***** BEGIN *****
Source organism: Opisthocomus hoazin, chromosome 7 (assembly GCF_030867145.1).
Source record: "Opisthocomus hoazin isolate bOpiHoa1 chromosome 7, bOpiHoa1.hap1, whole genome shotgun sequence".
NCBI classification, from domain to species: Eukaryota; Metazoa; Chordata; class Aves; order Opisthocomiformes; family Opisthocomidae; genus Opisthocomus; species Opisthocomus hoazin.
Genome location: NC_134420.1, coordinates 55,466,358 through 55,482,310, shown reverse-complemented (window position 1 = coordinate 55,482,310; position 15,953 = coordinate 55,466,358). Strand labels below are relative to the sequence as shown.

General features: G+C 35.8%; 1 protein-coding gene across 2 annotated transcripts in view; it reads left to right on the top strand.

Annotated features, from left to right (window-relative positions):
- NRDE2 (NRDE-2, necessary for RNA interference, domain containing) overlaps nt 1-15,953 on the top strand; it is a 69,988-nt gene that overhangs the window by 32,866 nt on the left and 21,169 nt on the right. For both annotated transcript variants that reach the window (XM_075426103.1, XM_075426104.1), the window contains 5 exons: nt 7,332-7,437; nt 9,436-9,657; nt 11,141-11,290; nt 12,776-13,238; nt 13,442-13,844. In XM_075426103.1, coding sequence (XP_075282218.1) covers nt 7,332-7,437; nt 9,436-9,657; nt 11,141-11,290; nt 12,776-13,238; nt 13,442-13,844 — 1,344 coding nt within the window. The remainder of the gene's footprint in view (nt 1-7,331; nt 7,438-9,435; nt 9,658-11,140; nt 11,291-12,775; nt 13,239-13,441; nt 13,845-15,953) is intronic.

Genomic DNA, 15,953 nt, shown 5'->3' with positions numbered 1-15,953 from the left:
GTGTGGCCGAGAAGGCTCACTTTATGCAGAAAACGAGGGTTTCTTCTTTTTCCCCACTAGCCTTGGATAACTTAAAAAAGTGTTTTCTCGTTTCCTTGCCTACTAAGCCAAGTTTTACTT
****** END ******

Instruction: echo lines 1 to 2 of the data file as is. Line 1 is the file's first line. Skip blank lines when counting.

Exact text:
Source organism: Opisthocomus hoazin, chromosome 7 (assembly GCF_030867145.1).
Source record: "Opisthocomus hoazin isolate bOpiHoa1 chromosome 7, bOpiHoa1.hap1, whole genome shotgun sequence".